Bacterial soft rot is a common problem in potato crops. What causes soft rot in potatoes and how can you avoid or treat this condition? Read this article for information on this potato disease and find out.
Potato blight diseases are the bane of gardeners everywhere. These fungal diseases wreak havoc in gardens throughout the growing season. Learn more about potato blight diseases here.
Like elephant hide and silver scurf, potato scab is an undetectable disease that most gardeners discover at harvest time. Read here to learn more about potato scab and how to prevent it.
Swollen potato lenticels give a potato an overall uniformly bumpy appearance when they make their debut. Scary though they seem, they're not a cause for serious concern. Read here for more info.
There are many things that can go wrong with potatoes as they develop. If your potatoes are splitting on the surface, it could be potato elephant hide disorder. Read here for more information.
Growing potatoes is fraught with mystery and surprises, especially for the beginning gardener. Hollow heart in potatoes is a common problem. Read this article to learn more about this potato disease.
With great care, you can prevent potato dry rot disease from spreading throughout your garden, but once a potato tuber is infected, treatment isn't possible. Read here for more info.
Potato scurf disease is among the tuber diseases that you won't know you have until harvest time or beyond. This article provides additional information on potato silver scurf control.
When pink rot potato disease appears in your mature potato patch close to harvest, your first thoughts may be about treating pink rot in potatoes, but sadly, there is no cure once it has taken hold. Read more here.
There are many different types of potatoes loosely classified between early season potatoes and late season potatoes. Read this article to learn more about these potato plant varieties.
Let's talk potatoes. Though many people are familiar with when to plant potato crops, others may question how deep to plant potatoes once they're ready for growing. This article will help you with that.
Grow bags for potatoes are an excellent solution for patio or small space gardeners. Learn more about planting potatoes in bags here.
Storing potatoes in ground pits was once a popular way to ensure plenty of food throughout the winter season. You can try this storage method too using the information found in this article.
Tomatoes and potatoes are in the same family. Occasionally, gardeners will notice tomato-looking things on potato plants. Read the following article to find out why this is and what they are.
There is nothing in the world as disappointing as digging your first lushly leafed potato plant only to discover that your potatoes produced leaves but no crop. Read this article to get reasons for low potato yields.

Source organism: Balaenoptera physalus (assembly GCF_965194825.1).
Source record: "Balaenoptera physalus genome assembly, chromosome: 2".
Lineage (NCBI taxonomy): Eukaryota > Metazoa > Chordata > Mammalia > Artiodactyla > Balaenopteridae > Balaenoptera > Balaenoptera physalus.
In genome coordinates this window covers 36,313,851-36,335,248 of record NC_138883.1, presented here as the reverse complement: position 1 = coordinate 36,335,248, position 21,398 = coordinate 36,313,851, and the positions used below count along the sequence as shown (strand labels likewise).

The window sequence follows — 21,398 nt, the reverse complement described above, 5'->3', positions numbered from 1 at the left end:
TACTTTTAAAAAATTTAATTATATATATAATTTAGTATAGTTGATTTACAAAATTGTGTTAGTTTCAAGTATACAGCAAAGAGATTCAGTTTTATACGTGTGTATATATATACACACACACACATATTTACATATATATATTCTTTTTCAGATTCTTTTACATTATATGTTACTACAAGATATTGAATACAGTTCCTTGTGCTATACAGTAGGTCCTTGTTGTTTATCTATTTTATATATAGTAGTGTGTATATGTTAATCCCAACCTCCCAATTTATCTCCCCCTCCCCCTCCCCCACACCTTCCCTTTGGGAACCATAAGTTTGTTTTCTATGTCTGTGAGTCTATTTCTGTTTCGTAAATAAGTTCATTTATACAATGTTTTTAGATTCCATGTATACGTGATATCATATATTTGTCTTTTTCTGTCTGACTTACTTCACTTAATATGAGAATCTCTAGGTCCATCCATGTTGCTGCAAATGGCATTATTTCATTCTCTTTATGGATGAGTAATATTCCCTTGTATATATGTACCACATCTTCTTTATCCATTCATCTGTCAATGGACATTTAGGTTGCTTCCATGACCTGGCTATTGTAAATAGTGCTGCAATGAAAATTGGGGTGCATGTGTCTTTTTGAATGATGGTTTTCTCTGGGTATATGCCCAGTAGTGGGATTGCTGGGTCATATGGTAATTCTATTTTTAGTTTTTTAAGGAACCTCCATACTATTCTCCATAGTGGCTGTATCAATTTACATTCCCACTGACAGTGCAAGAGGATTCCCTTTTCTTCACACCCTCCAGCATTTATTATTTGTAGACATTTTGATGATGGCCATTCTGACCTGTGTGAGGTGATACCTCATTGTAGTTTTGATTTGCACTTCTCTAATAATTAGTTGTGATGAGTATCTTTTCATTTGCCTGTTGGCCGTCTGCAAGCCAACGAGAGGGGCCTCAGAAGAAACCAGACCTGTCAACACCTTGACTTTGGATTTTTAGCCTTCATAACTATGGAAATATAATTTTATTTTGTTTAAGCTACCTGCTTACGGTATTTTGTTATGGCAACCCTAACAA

The potatoes you planted were looking green and lush above the soil surface, but underground it's a different story. Upon closer inspection, the potato tuberworm is revealed. Learn more about this pest here.
Whether russet, Yukon gold or red, all potatoes have the potential to turn green and, in this case, green is not a desirable color to behold. Why do potato skins turn green? Read this article to find out.
Nothing is more frustrating when growing potatoes than to find them suddenly wilting and dying in the garden. So what is potato wilt and how can you prevent wilted potato plants in the first place? Read here to learn more.
Before you can harvest potatoes, you need to plant seed potatoes. Growing seed potatoes is easy and affordable, but there are a few things you need to know. This article can help with how to plant seed potatoes.
Potato beetles are pests of plants in the nightshade family. Potatoes are one plant they devour but the beetles also eat tomatoes, eggplants and peppers. Getting rid of potato beetles is a priority, and this article can help.
Growing potatoes in containers can make gardening accessible for the small space gardener. When you grow potatoes in a container, harvesting is easier because all the tubers are in one place. Click here for more.
Potatoes can be harvested as you need them but at some point, you need to dig the whole crop up to preserve before it freezes. How to keep potatoes fresh and usable? Storing garden potatoes is easy. This article can help.
Learning how to grow new potatoes provides you with a season long crop of fresh baby spuds and a storable crop of the tubers for after the season. Planting new potatoes is easy and this article will help.
Knowing how to harvest potatoes will help you get the greatest benefit from your crop. Read here for more.
Do you wish you could get your potatoes harvested little earlier? If you try chitting potatoes, or sprouting seed potatoes, before you plant them, you can harvest your potatoes up to three weeks earlier. Click here for more info.
One of the biggest problems growing potatoes in the garden is the possibility of fungus forming on the potatoes. When you use fungicide for seed potatoes, you can greatly reduce this from happening. Learn more here.
If you want to grow potatoes in straw, there are proper, old-fashioned ways to do it. You might be asking yourself, "How do I grow potatoes in straw?" This article can help get you started with planting potatoes in straw.
Growing potatoes in your garden can be lots of fun. Learn how to grow potatoes and when to plant potatoes in your yard with the simple steps found in the following article so you can enjoy your own potato crop this year.